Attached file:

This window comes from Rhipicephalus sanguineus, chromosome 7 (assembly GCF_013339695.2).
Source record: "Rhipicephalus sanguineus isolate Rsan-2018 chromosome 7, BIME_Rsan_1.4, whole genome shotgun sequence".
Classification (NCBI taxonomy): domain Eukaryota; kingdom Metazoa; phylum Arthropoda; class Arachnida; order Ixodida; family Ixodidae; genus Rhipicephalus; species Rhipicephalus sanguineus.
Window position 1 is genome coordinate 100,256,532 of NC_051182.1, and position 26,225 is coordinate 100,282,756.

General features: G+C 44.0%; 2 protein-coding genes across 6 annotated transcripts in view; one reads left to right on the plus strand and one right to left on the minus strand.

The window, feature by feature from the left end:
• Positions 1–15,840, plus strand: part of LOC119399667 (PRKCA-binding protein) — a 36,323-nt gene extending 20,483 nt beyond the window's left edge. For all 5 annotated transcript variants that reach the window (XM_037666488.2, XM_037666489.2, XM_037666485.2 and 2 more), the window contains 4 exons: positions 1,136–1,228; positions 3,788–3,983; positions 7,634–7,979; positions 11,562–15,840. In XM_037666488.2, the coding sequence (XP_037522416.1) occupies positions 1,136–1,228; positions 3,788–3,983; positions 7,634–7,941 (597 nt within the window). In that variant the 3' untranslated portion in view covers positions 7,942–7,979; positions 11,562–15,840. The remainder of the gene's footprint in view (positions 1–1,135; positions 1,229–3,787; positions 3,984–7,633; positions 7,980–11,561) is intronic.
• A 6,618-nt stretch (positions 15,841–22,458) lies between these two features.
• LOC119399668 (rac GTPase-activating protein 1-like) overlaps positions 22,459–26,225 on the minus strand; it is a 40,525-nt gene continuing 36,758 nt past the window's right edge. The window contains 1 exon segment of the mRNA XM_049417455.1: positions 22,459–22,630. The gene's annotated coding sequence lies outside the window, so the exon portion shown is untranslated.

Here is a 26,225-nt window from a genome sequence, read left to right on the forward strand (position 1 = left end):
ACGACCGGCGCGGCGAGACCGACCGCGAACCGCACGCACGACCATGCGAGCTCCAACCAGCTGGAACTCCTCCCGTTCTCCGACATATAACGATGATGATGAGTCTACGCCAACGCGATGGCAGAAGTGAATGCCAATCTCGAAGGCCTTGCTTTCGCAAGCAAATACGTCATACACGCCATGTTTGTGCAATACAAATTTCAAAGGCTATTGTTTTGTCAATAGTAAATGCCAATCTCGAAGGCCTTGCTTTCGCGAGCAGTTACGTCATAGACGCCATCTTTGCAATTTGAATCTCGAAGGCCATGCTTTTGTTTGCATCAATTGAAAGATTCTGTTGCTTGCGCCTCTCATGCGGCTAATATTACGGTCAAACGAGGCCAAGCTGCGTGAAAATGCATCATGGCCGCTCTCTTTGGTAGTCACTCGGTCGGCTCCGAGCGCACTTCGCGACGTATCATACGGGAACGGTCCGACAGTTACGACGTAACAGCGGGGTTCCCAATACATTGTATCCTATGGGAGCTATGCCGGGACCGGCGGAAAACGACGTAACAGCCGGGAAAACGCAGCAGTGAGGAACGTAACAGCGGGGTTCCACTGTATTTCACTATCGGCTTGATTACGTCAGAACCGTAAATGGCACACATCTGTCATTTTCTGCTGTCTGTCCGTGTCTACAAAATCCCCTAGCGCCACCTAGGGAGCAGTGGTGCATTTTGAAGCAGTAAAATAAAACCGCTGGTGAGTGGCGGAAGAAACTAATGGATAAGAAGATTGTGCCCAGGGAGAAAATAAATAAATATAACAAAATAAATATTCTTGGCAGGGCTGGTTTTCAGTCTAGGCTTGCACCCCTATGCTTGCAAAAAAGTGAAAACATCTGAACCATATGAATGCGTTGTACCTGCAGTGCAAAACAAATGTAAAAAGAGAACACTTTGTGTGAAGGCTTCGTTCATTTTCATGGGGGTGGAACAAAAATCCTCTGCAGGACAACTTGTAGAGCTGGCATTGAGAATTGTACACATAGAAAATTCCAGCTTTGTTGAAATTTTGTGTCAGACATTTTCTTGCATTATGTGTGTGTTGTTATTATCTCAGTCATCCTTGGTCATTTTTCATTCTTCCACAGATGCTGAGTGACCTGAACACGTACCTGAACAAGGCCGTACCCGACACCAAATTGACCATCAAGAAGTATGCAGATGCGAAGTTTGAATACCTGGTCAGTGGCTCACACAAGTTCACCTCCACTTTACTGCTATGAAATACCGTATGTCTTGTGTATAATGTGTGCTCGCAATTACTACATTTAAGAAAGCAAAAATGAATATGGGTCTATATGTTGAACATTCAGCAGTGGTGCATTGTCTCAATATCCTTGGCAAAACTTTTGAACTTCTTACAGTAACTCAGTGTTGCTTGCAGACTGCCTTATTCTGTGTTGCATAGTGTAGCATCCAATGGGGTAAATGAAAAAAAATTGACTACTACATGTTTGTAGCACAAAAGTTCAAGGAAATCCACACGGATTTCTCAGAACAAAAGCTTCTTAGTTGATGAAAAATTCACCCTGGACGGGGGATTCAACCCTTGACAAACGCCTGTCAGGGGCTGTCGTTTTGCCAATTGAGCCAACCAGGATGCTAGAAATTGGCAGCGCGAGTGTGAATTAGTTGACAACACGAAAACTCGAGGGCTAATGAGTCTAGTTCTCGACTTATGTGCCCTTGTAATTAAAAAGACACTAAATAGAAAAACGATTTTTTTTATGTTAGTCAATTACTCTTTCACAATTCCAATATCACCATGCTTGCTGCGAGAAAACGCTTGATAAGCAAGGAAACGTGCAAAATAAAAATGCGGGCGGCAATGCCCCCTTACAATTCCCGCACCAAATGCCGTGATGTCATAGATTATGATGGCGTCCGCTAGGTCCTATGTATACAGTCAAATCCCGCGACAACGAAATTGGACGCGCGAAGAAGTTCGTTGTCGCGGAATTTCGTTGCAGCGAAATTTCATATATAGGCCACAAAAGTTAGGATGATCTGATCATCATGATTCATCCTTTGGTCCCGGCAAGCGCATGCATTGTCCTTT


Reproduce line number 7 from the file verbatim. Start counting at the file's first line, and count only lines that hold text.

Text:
• Positions 1–15,840, plus strand: part of LOC119399667 (PRKCA-binding protein) — a 36,323-nt gene extending 20,483 nt beyond the window's left edge. For all 5 annotated transcript variants that reach the window (XM_037666488.2, XM_037666489.2, XM_037666485.2 and 2 more), the window contains 4 exons: positions 1,136–1,228; positions 3,788–3,983; positions 7,634–7,979; positions 11,562–15,840. In XM_037666488.2, the coding sequence (XP_037522416.1) occupies positions 1,136–1,228; positions 3,788–3,983; positions 7,634–7,941 (597 nt within the window). In that variant the 3' untranslated portion in view covers positions 7,942–7,979; positions 11,562–15,840. The remainder of the gene's footprint in view (positions 1–1,135; positions 1,229–3,787; positions 3,984–7,633; positions 7,980–11,561) is intronic.